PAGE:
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April 1985

Assessment of the Newborn

Author Affiliations

1146 Swanston Dr Sacramento, CA 95818

Am J Dis Child. 1985;139(4):337. doi:10.1001/archpedi.1985.02140060019015

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My personal contention, as a neonatologist, is that any primary care practitioner involved in newborn care should be well enough versed in neonatal problems to be able to use standard neonatology references. Putting that bias aside, I would like to establish whether this guide is usable for the primary care physician.

The text is organized in four parts; however, the unique problem-oriented approach with emphasis on initial signs and symptoms does not appear until part 3.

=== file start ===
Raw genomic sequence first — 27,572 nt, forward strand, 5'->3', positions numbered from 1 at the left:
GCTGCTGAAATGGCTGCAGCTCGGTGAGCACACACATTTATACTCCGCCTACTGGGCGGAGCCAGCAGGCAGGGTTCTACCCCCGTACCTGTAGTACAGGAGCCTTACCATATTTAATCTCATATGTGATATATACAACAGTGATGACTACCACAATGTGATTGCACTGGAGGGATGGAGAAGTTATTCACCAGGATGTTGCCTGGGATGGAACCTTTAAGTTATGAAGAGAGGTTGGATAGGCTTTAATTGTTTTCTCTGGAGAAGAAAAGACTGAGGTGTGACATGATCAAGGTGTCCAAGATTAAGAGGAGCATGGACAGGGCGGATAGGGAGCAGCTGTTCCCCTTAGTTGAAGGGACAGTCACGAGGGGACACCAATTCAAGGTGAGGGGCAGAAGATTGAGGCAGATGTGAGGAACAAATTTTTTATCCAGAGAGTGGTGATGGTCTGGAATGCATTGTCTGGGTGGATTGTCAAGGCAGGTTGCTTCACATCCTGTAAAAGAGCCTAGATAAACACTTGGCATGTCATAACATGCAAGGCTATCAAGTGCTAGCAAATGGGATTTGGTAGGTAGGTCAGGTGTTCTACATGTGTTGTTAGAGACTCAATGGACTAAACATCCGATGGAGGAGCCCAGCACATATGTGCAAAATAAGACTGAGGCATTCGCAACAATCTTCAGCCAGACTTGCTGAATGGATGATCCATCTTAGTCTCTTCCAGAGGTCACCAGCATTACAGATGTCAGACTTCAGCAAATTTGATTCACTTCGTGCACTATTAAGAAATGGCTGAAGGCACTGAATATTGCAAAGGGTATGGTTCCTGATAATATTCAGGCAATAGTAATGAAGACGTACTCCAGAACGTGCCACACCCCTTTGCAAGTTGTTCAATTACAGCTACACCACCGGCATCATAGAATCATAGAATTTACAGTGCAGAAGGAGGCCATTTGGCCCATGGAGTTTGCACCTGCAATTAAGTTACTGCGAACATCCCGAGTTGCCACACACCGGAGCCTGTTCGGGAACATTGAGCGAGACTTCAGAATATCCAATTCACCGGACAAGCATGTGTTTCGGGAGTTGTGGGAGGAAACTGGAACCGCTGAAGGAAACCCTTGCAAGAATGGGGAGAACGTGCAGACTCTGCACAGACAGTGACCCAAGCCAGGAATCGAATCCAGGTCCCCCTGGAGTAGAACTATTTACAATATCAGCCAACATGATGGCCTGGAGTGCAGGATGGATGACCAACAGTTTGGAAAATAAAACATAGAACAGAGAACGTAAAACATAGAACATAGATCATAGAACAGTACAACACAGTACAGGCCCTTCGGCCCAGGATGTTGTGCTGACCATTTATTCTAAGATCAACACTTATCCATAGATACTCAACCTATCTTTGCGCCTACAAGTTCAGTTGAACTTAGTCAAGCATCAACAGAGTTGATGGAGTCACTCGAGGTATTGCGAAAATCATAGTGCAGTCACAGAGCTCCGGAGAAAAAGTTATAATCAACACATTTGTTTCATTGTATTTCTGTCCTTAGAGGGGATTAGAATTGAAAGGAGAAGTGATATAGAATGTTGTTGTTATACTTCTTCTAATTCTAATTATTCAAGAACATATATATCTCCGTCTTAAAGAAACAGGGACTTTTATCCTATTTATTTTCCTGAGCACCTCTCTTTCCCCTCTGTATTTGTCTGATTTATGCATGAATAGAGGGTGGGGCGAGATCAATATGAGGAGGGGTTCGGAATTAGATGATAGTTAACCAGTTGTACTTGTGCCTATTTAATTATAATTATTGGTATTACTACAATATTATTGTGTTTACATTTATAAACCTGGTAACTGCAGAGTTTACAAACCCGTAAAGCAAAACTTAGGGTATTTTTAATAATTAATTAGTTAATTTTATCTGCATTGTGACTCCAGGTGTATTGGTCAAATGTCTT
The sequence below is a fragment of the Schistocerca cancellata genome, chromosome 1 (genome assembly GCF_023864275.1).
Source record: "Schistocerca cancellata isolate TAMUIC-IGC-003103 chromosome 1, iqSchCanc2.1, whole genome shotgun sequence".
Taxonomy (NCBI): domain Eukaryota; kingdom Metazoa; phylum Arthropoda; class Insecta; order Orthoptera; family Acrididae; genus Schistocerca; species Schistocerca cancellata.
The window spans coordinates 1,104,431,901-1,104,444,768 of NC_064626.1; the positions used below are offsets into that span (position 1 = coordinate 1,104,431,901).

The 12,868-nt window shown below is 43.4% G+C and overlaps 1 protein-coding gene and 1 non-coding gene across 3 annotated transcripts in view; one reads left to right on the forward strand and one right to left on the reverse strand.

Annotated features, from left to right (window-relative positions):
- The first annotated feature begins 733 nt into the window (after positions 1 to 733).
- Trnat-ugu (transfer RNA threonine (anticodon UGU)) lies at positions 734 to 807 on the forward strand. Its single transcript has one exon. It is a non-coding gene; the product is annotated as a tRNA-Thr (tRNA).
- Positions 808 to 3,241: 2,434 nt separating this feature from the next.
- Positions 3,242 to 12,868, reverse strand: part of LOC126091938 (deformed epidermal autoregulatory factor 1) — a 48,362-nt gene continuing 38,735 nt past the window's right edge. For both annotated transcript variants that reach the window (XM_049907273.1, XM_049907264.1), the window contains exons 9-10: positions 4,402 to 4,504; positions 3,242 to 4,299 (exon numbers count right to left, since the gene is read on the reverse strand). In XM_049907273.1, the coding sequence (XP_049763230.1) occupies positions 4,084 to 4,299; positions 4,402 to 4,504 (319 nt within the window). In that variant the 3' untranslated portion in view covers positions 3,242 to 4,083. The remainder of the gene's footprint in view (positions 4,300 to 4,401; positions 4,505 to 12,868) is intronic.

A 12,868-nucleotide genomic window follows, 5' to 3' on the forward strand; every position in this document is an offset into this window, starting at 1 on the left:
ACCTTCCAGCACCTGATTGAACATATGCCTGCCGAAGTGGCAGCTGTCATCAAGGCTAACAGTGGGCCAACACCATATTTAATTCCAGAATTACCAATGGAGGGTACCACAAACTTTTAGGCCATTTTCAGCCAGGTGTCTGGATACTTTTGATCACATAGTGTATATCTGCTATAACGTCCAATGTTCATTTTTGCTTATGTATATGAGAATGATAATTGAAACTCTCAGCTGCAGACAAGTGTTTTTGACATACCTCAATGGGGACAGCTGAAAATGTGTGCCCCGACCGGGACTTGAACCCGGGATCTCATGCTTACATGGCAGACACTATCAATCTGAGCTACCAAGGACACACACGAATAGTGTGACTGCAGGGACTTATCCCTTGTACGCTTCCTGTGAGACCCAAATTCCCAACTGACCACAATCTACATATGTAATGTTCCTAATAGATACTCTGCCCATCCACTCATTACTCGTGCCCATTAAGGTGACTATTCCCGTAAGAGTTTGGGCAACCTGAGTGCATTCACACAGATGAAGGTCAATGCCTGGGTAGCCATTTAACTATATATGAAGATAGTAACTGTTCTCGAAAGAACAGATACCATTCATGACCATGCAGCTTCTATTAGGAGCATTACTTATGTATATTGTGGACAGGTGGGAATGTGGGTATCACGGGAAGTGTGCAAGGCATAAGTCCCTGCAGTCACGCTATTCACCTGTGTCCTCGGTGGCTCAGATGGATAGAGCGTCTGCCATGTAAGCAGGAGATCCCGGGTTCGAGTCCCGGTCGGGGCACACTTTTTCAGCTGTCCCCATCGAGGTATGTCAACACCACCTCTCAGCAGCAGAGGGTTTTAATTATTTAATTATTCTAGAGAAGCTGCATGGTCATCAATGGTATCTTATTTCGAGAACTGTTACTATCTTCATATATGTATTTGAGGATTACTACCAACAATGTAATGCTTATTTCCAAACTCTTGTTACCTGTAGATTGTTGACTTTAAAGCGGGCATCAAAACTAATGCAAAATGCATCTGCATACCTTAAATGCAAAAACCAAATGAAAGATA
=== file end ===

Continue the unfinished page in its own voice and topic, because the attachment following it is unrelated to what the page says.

Infections in the newborn are highlighted as special problems in part 1; however, the coverage is disappointing. Since I encounter infants who are referred to our tertiary center with a diagnosis of sepsis and for whom treatment was critically delayed far too often, I concur that infections, and particularly sepsis, deserve special attention. The urgency to perform diagnostic studies and initiate antibiotic and other adjunctive treatment in the infant suspected to have bacterial sepsis

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